I’d like to see the detailed numbers for the school district. we all know that the issue isn’t lack of money but lack of proper money management. How much of the money allocated from the state goes into the top-heavy administration? I’ve never seen an article the breaks down where the money goes. Every year, without fail, there are headlines about not having enough money for “police, fire and teachers”. Obama uses that line daily when demanding the “millionaires and billionaires” pay more taxes. Jerry Brown uses it when he talks about increasing taxes. The Press Democrat has headlines all the time about the “lack of funding” for schools. Yet, when you look at the dollars being poured into education, it has risen every year for decades.

    Where did the money go? It is NEVER enough. In CA, the amount of money spent on education has increased but the amount that goes into the classroom has decreased. Hmmmm, where did it go?? Yet every time the media talks about education, the numbers are fogged up by some goofy statistic – dollars per student, dollars compared to XYZ, etc.

    The education system in the US is full of overpaid, over benefited bureaucrats who siphon money from the pool then complain that there isn’t enough. Look up how much goes into the Department of Education. The politicians spin in any opposition to more taxes as being “against children, police and firemen”. The Sheeple, once again, are too stupid to see they are being duped.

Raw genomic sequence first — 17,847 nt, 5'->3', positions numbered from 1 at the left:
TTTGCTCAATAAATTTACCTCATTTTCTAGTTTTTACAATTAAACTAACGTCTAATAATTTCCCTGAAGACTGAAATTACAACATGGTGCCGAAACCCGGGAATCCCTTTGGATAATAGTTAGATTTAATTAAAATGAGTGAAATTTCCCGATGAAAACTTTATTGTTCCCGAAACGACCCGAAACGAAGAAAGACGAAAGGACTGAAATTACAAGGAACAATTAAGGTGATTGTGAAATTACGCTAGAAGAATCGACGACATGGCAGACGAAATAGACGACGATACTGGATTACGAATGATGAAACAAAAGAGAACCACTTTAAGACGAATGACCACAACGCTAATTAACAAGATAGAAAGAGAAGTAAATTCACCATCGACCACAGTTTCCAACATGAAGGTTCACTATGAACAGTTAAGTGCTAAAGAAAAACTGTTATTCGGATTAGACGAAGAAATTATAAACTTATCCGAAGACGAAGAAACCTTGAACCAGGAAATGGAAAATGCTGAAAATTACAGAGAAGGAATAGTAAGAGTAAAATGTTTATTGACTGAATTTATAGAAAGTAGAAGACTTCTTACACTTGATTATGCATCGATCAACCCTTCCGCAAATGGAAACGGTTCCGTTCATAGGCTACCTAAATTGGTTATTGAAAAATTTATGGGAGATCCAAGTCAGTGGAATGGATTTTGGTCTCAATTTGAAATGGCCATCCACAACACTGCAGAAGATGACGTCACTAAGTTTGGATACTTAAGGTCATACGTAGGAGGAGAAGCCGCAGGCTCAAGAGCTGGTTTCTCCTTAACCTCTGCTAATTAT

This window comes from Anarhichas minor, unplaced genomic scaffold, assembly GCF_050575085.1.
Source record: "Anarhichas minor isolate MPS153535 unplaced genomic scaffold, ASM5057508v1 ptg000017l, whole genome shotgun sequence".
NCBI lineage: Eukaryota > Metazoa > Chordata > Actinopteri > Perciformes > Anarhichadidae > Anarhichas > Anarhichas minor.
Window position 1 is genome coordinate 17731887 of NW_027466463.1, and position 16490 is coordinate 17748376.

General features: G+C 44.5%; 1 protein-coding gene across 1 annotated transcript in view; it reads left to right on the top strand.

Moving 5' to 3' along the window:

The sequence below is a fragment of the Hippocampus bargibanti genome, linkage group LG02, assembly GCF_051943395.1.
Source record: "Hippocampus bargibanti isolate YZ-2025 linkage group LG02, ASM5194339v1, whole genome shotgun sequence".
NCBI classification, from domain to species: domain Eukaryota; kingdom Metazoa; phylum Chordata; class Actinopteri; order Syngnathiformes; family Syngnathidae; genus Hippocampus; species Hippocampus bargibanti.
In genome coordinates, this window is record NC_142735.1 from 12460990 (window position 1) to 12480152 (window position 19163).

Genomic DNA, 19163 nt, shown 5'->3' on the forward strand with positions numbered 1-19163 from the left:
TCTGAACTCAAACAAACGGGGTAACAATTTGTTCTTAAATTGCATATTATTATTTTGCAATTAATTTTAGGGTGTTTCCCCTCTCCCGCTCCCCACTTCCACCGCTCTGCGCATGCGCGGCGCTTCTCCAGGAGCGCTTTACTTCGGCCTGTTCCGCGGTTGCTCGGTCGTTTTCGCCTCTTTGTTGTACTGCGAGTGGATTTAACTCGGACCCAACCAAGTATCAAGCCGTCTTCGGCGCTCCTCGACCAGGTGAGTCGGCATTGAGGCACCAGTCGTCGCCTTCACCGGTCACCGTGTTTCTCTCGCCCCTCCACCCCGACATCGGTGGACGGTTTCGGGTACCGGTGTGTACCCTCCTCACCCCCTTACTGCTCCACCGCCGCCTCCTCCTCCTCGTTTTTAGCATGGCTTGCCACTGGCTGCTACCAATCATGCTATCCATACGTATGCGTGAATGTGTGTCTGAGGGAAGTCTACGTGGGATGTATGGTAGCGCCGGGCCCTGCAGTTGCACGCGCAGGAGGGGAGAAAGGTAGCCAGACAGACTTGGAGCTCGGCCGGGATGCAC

Thumb up 19 Thumb down 3

  11. Money Grubber says:

    The lawns in the various city and county parks could be allowed to die off. That would save money on water AND cut back on park maintenance equipment expense. Might even cut a few park employees.

    What is more permanent damage?

    The damage caused by withholding a proper education from young children?

    Or, the temporary damage inflicted upon local parks by letting their lawns die for the next year or two ?

    For you politicians: the answer is that the lawns can always be replanted. We don’t have the luxury of helping kids catch up to what you took from them just to keep your local parks “green.”

    Thumb up 6 Thumb down 1

  12. brown act jack says:

    Agsin the boards confuse furloughs with cost savings!

    If you don’t provide the educational days then you are lessening the education of the students.

    it is much better to cut the salaries of all employees of the schoold district by 5 or 10% for real cost savings then to close schools for 5 days.

    Why is that hard to understand?

    oh the employees don’t want to do that, and the board doesn’t want to do that!

    To save money you must cut expenses not the amount of work to be done.

    Thumb up 11 Thumb down 3